Deep neural networks have evolved to be the state-of-the-art technique for machine-learning tasks. However, running such neural network is both computationally intensive and memory intensive, making it difficult to deploy on embedded systems or data center with tight power budget. To address this limitation, this talk presents an algorithm and hardware co-design methodology for improving the efficiency of deep learning.
Starting with the algorithm, this talk introduces “Deep Compression” that can compress the deep neural network models by 10x-49x without loss of prediction accuracy for a broad range of CNN, RNN, and LSTMs, which saves both memory and computation. Followed by changing the hardware architecture and efficiently implement deep compression, this talk introduces EIE, the "Efficient Inference Engine” that can do decompression and inference simultaneously, which significantly saves memory bandwidth. Taking advantage of the compressed model, and being able to deal with the irregular computation pattern efficiently, EIE achieves 13x speedup and 3000x better energy efficient over GPU. Finally, this talk closes the loop by revisiting the inefficiencies in current learning algorithms and proposes DSD training, and discuss the challenges and future work of efficient methods and hardware for deep learning.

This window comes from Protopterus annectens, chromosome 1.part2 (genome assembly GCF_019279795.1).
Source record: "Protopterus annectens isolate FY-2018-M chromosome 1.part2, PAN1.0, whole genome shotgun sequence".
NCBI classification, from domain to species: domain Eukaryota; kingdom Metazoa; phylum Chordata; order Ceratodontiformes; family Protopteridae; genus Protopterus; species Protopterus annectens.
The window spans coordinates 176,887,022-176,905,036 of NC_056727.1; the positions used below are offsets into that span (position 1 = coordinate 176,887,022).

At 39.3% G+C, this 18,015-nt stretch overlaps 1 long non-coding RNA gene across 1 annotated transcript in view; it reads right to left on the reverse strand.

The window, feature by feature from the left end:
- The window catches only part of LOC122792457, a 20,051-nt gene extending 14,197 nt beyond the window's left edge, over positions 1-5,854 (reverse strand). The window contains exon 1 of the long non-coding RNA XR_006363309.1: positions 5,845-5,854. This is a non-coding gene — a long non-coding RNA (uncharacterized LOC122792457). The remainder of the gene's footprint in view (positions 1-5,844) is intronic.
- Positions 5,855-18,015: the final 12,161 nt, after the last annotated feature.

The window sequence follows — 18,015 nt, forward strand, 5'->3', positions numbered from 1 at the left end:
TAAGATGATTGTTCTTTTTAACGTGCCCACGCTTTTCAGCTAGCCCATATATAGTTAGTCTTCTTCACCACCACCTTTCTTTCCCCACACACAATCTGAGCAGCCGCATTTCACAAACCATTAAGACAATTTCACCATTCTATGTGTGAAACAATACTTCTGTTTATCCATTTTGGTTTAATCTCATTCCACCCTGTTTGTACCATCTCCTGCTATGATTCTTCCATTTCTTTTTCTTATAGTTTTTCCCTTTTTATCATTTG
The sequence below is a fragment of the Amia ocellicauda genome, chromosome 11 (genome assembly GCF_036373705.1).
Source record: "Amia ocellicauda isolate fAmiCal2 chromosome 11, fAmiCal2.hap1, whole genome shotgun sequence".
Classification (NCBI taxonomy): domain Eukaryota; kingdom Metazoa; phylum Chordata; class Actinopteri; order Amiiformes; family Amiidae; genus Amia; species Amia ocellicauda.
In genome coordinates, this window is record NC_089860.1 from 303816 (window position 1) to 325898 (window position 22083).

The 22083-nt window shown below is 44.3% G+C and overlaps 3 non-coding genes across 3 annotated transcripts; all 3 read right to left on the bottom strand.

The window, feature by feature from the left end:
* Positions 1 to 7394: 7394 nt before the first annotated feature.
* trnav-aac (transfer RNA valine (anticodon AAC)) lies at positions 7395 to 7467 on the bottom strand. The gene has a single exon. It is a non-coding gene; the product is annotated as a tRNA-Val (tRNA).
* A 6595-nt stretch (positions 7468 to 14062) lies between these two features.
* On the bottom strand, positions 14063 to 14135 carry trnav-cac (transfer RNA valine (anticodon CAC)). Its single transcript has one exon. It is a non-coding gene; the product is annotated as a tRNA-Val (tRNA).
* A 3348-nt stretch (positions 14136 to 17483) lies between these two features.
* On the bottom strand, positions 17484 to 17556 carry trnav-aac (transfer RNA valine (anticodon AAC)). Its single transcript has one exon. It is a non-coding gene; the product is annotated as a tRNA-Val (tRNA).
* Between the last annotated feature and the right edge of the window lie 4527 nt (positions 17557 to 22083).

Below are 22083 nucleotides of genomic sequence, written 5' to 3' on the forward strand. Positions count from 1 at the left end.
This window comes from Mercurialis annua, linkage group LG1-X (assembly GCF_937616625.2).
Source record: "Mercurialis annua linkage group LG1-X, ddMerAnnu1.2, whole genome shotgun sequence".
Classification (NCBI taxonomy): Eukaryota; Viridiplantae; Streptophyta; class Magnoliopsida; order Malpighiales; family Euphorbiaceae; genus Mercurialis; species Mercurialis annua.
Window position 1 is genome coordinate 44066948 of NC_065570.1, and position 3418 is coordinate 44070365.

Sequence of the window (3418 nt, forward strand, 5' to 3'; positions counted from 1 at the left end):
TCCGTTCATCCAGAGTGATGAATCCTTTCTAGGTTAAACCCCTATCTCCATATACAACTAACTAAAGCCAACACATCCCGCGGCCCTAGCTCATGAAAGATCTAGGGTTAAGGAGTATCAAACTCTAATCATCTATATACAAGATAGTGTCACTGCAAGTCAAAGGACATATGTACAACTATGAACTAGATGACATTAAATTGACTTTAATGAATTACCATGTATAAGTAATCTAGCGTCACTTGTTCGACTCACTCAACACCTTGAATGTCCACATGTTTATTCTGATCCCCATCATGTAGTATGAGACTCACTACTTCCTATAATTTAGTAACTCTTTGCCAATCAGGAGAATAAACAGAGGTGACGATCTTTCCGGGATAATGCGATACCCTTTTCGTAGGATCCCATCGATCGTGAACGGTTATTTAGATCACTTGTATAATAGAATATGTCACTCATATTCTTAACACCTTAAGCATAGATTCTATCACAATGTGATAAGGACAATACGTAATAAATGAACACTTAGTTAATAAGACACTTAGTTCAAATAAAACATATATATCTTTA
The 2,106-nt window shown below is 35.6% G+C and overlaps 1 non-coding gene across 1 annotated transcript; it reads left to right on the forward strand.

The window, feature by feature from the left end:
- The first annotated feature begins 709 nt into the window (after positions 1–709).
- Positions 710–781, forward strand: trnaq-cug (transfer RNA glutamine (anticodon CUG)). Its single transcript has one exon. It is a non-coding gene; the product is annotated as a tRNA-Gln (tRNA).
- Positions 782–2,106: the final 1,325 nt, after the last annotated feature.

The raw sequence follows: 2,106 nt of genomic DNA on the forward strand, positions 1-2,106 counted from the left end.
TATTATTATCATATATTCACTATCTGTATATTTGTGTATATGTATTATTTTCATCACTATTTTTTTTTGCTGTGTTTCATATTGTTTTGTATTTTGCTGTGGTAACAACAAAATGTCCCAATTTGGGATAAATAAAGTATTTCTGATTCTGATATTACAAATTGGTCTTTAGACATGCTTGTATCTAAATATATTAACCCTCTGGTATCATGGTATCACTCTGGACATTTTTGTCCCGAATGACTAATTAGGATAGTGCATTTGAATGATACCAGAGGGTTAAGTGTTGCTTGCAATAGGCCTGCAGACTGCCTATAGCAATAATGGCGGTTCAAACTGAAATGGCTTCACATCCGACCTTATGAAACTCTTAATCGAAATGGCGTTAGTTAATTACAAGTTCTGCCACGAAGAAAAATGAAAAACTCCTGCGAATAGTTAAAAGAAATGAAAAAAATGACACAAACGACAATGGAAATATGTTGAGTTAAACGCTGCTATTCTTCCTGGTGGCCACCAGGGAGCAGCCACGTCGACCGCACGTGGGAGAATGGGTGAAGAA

Song Han is a Ph.D. candidate with Prof. Bill Dally at Stanford University. His research focuses on energy-efficient deep learning computing, at the intersection between machine learning and computer architecture. He proposed Deep Compression that can compress state-of-the-art CNNs by 10x-49x while fully preserving prediction accuracy. He designed EIE: Efficient Inference Engine, a hardware accelerator that can make inference directly on the compressed sparse model, which gives significant speedup and energy saving. His work has been covered by TheNextPlatform, TechEmergence, Embedded Vision and O’Reilly. His work received the Best Paper Award in ICLR’16, Best Paper Honorable Mention in NIPS'16 EMDNN workshop, and Best Paper Award in FPGA’17. Before joining Stanford, Song graduated from Tsinghua University.